St. Joe Community Foundation Grant awarded to St. Andrew and St. Joseph Bays Estuary Program for Seagrass Greenhouse Pilot Project

Rebecca Kelly

The St. Joe Community Foundation recently awarded a $13,034 grant to the St. Andrew and St. Joseph Bays Estuary Program (SASJBEP). The funds will be used to establish a greenhouse to grow seagrass seedlings for use in restoring seagrass beds in the bays.

“We are so grateful to St. Joe Community Foundation for investing in this important project,” said Jessica Graham, SASJBEP director. “We are excited to increase seagrass coverage in our bays and demonstrate the utility of greenhouse production.” 

Photo Credit: Allison Patranella, Florida Fish and Wildlife Commission Fish and Wildlife Research Institute
(FWC FWRI), St Petersburg, FL

Seagrass is one of the most vital and productive ecosystems in coastal waters. Seagrasses produce oxygen, stabilize sediments, reduce wave action, and help to keep our waters clear. They also provide critical habitat for many recreational and commercial fish and shellfish species, particularly scallops. 

The scallop population has declined over the decades, along with a decline of seagrass acreage and coverage due to changes in water quality, propeller scarring, and urchin grazing.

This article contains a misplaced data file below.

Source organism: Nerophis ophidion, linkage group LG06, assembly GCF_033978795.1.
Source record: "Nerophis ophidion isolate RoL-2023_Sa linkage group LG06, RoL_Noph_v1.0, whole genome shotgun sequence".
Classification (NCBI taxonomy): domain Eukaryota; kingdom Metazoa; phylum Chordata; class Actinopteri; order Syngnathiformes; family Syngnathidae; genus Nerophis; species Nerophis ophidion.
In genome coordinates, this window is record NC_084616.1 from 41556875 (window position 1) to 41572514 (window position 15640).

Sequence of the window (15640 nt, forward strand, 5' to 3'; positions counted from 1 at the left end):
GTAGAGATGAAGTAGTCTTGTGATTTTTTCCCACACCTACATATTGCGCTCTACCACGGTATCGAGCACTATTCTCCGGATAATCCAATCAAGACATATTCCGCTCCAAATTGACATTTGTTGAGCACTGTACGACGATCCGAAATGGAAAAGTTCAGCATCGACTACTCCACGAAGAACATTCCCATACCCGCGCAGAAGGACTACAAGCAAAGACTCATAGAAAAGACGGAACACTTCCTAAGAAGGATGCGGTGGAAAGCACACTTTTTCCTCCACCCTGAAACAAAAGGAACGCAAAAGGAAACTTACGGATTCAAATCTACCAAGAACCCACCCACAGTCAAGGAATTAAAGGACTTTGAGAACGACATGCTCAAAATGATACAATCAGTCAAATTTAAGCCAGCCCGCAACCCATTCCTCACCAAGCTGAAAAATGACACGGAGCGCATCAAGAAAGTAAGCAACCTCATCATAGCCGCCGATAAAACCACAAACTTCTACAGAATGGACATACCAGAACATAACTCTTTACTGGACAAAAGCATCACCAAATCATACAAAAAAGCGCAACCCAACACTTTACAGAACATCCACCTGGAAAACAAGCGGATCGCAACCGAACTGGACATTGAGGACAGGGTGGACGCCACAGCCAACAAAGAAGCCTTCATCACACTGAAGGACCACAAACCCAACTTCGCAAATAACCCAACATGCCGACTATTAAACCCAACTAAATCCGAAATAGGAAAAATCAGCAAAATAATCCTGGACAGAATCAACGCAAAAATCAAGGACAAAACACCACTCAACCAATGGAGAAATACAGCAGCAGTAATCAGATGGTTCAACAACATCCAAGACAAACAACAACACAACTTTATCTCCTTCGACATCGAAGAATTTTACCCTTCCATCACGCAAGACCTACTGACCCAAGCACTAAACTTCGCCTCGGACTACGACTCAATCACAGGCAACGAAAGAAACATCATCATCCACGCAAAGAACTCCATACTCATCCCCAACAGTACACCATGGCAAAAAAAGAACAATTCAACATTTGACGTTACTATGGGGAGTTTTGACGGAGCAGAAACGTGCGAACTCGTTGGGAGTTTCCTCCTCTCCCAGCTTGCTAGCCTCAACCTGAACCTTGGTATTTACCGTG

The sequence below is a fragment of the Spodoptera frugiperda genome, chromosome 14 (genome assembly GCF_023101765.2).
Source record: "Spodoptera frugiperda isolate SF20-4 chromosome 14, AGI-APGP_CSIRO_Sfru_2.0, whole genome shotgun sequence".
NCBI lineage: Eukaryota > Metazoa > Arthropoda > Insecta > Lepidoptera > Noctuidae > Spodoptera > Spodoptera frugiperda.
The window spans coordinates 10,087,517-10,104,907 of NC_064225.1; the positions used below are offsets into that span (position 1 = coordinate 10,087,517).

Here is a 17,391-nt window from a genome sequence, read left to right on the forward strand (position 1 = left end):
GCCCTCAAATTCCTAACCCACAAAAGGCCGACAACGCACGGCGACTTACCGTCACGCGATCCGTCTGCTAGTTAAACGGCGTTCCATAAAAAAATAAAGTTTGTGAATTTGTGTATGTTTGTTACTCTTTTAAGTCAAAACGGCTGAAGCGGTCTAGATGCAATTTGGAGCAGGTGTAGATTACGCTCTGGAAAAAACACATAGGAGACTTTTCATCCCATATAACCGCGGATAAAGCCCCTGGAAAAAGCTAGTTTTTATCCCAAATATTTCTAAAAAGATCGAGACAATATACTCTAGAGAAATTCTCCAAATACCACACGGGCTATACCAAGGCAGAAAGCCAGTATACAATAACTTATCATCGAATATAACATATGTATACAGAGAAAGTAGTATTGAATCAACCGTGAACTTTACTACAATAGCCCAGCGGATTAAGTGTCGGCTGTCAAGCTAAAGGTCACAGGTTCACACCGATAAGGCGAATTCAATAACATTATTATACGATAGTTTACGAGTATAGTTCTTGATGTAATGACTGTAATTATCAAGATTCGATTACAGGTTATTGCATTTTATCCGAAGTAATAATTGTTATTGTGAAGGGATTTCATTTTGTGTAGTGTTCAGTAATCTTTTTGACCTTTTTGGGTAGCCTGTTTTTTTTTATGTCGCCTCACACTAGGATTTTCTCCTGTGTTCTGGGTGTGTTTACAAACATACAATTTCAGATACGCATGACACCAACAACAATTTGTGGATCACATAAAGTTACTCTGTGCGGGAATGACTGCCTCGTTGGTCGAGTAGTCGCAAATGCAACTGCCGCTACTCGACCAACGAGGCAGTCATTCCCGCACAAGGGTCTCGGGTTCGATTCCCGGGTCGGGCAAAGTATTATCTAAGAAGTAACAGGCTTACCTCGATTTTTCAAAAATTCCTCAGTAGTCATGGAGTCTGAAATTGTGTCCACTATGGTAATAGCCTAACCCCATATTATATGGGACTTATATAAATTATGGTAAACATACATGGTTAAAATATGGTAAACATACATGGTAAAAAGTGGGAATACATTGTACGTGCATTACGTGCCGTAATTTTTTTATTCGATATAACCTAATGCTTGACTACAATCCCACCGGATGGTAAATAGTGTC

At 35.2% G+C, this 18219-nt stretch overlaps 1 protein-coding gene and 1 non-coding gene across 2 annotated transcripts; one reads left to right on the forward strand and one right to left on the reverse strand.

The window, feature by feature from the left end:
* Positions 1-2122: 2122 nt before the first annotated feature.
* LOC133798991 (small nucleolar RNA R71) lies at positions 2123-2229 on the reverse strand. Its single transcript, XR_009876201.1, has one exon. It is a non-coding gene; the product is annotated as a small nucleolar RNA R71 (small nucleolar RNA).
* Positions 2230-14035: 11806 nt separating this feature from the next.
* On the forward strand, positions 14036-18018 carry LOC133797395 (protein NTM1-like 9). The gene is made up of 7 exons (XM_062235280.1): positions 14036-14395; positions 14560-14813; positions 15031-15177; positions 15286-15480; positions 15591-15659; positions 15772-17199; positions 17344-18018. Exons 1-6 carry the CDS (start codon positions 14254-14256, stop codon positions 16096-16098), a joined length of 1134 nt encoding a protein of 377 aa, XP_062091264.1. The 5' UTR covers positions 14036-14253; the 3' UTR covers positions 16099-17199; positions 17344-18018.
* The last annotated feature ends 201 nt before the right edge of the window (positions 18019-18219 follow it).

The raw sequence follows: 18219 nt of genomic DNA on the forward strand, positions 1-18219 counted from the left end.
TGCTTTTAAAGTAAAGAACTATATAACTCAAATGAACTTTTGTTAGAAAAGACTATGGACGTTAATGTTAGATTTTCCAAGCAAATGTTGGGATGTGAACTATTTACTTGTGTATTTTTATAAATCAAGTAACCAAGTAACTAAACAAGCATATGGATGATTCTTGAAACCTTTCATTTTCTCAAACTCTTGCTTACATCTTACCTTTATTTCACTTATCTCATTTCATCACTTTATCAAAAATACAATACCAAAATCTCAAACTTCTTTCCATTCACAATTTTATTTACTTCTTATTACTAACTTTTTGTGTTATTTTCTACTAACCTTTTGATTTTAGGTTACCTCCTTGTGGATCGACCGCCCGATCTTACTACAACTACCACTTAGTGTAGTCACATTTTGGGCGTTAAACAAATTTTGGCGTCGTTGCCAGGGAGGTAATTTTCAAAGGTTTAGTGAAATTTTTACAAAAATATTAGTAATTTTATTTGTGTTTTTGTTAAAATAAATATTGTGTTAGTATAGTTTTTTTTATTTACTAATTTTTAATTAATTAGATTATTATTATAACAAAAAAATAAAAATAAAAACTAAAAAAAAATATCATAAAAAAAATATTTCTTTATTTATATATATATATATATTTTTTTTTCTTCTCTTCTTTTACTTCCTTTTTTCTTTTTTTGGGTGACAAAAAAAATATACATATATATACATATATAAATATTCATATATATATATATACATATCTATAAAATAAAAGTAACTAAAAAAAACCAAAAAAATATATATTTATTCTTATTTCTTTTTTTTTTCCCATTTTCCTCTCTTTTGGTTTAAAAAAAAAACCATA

The SASJBEP pilot project will test methods used in the Tampa Bay region that were successful in growing seagrass seedlings and promoting the restoration of seagrass beds. 

According to Graham, common restoration practices include transplanting seagrass plants from host beds to restoration areas or using plants grown in greenhouses. Currently, there are no greenhouse facilities in our region. 

“The SASJBEP project will show the viability of growing seagrass from seeds harvested from coastal Northwest Florida that will allow for bed restoration and increased coverage using locally acquired and grown seagrass plants,” Graham said.

The greenhouse will be located on the grounds of Florida State University Panama City. SASJBEP staff will begin seagrass surveys to identify flowering seagrass beds this spring to better identify areas where seagrass seeds will likely be produced. Turtle grass blooms in the spring and produces fruits in late summer. Once mature, each fruit releases 2 to 4 seedlings. Peak season for seedling dispersal is late July to early August. 

After determining priority locations for collections, the SASJBEP will organize a volunteer event to help with the collection process of seagrass shoots and seedlings that have washed ashore in late summer. Our goal is to collect 1200.

Collected seagrass shoots and seedlings will be planted in the greenhouse tanks and monitored weekly for survival and growth over the fall and winter. SASJBEP will work with stakeholders and partners to determine the best use of surviving seedlings. If successful, the project will expand to accommodate additional seagrasses and capacity.

For more information about SASJBEP or to volunteer for the project when announced, visit and follow us @SASJBEP.